During an interview with Astro Arena, Zulkarnain also stated that many Malaysians are still ­unaware that creating, utilising and selling illegal streaming services and set-top boxes is against the law. Under the Communications and Multimedia Act 1998, an ­unlicensed service provider or person who possesses illegal ­network service, on ­conviction, is liable to be fined.

“For example, if the user is found guilty under Section 232, the fine is RM300,000; under Section 236 the fine is RM500,000 and under Section 239 it is RM100,000,” he said.

Zulkarnain reminded the viewers that many filmmakers, service providers and ­production houses are financially invested in the industry, and if the illegal streaming and downloading continues, it would affect the industry as a whole.

“We would see a decrease in the production of local content, and this would in turn affect our local industry,” he added.

MPA stresses that online piracy affects ­people who are working in the industry.

“The film industry supports the jobs of thousands of people both in Malaysia and around the world. These are real people with real jobs, such as the student who serves ­popcorn at the local cinema, or dedicated ­producers who need to prove to their ­investors that their valuable investment will not go to waste if the film is pirated – which is often the case,” says the MPA spokesperson.

Fighting back

Earlier this year, the ­government in Britain reached a truce with tech giants Google and Microsoft that allows its ­copyright body to monitor the search results they provide for illegal websites.

According to The Telegraph, under the new voluntary code, Google and Microsoft have agreed to “demote websites that have repeatedly been served with ­copyright infringement notices, so that they do not appear on the first page for ­common searches”.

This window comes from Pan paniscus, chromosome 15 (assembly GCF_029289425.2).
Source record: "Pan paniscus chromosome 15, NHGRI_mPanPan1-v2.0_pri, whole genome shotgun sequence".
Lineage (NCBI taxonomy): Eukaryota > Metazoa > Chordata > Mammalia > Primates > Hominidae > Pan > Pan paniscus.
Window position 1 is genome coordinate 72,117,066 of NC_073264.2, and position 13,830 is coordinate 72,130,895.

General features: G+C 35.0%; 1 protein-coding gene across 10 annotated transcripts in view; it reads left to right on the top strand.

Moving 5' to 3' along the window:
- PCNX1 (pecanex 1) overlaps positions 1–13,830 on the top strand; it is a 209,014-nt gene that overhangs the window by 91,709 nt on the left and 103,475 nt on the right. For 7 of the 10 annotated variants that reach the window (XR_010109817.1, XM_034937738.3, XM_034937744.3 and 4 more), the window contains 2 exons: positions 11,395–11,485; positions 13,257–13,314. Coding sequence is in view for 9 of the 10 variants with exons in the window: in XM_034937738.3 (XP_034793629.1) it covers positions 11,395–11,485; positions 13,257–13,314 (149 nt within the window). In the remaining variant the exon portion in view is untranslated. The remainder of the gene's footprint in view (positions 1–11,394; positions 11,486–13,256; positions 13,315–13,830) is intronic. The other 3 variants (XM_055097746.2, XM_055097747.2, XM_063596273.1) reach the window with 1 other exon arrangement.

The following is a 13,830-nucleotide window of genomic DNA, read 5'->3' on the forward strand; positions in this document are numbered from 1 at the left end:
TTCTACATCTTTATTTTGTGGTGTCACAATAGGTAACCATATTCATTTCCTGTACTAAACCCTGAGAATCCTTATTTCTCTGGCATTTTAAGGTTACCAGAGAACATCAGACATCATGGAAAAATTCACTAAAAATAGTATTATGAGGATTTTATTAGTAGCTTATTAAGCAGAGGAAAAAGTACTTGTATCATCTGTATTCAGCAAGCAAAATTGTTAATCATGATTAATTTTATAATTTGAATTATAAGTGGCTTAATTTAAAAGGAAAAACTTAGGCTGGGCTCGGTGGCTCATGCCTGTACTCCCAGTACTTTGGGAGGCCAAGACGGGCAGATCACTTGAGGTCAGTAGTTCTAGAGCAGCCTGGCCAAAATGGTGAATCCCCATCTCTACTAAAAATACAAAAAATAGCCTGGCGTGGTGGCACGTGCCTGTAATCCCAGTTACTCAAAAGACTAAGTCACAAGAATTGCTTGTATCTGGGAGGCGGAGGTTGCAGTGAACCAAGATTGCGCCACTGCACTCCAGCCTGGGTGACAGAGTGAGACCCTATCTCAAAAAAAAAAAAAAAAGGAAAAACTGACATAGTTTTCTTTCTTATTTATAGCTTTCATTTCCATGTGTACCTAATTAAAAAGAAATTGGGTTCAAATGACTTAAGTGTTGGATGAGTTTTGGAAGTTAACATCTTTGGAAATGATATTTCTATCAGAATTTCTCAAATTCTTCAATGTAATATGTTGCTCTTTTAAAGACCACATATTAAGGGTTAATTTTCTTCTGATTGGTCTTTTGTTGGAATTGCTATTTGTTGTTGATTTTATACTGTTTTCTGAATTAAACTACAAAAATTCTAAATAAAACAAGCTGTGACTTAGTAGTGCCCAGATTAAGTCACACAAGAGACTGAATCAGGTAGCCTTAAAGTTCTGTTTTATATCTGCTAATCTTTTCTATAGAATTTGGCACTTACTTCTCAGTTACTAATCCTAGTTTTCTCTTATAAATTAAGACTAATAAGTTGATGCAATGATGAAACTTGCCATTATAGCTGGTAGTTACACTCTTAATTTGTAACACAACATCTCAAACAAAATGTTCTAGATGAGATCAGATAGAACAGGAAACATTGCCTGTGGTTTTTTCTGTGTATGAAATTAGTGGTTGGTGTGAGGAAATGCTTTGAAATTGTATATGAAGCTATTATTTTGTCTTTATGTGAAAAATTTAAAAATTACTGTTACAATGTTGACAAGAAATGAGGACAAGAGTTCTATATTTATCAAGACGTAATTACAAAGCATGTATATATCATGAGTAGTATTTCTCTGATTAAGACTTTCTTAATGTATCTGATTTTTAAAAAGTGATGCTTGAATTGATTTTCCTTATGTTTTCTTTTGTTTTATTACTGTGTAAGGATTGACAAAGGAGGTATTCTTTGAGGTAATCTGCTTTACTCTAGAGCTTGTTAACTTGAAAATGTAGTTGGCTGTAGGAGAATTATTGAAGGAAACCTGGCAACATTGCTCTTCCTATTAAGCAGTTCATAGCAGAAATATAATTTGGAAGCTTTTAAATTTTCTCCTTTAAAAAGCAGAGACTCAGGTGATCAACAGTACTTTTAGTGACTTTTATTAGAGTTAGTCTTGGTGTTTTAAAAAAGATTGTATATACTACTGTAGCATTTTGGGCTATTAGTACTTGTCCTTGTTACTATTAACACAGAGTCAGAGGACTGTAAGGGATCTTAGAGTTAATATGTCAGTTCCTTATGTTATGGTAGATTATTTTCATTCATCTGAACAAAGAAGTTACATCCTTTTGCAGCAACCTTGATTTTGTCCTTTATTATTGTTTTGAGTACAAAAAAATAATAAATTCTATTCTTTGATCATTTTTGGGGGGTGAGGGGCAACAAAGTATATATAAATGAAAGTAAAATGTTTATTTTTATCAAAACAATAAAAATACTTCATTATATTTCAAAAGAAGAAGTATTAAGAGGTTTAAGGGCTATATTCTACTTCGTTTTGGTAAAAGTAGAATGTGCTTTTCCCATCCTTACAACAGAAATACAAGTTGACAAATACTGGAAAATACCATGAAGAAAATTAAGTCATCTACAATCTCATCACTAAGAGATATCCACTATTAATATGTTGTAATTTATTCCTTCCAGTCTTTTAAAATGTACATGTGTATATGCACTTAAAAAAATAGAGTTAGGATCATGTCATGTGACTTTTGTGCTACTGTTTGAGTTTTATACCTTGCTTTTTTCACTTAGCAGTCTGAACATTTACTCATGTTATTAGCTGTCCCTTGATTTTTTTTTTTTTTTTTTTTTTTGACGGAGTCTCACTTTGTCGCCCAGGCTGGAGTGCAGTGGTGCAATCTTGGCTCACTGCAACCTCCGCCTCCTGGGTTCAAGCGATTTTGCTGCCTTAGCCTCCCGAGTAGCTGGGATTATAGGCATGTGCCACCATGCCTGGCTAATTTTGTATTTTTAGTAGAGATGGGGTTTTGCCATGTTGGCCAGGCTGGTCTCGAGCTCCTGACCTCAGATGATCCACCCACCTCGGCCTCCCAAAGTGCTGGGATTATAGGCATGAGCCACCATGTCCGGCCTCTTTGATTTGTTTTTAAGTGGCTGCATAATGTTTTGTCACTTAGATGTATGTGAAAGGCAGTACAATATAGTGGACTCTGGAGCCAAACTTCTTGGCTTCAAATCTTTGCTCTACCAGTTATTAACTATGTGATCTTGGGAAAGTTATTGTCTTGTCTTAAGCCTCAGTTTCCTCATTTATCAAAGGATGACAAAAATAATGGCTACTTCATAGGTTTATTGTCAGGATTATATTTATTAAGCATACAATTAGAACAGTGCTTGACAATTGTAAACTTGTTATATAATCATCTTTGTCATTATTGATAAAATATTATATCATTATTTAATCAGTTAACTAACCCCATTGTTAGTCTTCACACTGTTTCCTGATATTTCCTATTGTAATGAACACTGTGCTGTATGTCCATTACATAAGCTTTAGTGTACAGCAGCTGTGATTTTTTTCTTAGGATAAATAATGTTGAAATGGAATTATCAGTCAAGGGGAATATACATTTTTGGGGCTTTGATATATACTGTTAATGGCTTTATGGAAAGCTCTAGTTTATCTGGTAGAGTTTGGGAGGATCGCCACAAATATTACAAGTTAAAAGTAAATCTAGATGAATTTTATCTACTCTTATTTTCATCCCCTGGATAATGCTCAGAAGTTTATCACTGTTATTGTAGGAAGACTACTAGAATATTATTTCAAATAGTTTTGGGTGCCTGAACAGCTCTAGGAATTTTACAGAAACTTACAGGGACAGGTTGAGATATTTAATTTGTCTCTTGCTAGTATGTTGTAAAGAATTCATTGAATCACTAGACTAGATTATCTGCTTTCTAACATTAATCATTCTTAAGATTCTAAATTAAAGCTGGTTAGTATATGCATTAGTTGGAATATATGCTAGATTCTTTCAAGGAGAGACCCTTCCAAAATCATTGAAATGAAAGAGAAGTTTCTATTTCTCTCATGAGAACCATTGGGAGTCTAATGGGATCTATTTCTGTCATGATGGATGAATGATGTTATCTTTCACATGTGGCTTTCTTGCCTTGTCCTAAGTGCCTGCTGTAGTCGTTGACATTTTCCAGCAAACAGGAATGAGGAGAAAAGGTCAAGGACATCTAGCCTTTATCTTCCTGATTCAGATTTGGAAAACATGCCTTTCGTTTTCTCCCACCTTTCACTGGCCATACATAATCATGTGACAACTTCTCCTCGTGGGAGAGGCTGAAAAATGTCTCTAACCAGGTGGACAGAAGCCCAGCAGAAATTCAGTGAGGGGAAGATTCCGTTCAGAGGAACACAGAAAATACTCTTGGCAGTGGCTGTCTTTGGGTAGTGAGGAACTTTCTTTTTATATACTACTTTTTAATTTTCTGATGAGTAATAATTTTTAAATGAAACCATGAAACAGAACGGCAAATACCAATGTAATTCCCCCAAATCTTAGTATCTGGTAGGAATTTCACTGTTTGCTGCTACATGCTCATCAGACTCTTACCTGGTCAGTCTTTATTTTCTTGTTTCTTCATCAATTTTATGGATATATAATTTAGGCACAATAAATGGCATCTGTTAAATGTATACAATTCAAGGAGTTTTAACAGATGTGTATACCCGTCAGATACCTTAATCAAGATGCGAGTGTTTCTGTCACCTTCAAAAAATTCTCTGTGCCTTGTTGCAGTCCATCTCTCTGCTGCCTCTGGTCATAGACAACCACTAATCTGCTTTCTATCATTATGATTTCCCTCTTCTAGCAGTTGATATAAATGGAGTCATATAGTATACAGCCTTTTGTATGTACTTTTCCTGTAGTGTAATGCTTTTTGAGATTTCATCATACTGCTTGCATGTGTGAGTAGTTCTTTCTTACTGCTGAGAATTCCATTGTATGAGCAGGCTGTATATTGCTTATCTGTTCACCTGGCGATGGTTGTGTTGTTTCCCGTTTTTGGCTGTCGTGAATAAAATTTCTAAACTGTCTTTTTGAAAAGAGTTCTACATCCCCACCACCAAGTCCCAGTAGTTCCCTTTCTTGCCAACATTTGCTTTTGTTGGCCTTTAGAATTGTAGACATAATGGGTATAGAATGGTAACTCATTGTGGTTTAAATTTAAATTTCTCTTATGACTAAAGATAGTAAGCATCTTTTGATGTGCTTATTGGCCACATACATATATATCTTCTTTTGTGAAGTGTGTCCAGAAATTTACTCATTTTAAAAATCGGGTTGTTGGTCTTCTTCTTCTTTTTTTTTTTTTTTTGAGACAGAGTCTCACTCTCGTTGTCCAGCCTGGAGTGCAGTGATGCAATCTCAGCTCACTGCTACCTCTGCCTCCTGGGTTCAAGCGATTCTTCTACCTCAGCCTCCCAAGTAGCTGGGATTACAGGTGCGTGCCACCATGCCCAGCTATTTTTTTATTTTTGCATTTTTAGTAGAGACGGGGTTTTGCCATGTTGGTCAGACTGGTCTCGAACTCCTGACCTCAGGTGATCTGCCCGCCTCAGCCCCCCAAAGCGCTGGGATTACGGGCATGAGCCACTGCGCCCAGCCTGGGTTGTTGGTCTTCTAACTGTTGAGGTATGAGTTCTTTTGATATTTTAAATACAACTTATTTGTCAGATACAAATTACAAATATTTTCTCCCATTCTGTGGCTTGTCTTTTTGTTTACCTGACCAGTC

The search engines’ autocomplete features are required to remove terms that would lead users to pirate websites.

As early as 2010, Google began making substantial investments in streamlining the copyright removal process for search results. These improved procedures allow Google to process copyright removal requests for search results at the rate of millions per week with an average turnaround time of less than six hours.

Meeting demand

“Piracy often arises when consumer demand goes unmet by legitimate supply. The best way to battle piracy is with better, more convenient, legitimate alternatives to piracy, which can do far more than attempts at enforcement can,” says Google’s spokesperson.

Legal streaming services available in Malaysia include dimsum, Astro Go, iflix and Netflix.

MPA believes that curbing piracy requires a multi-pronged approach. “This includes awareness campaigns to encourage audiences to access content legally; enforcement actions to take down major pirate operations; ­working with ISPs to block access to major pirate websites; voluntary agreements between industry, government and the ­advertising community to cut off advertising revenue flowing to infringing websites; and reducing the availability of set-top boxes which have pre-installed pirate apps,” says the MPA spokesperson.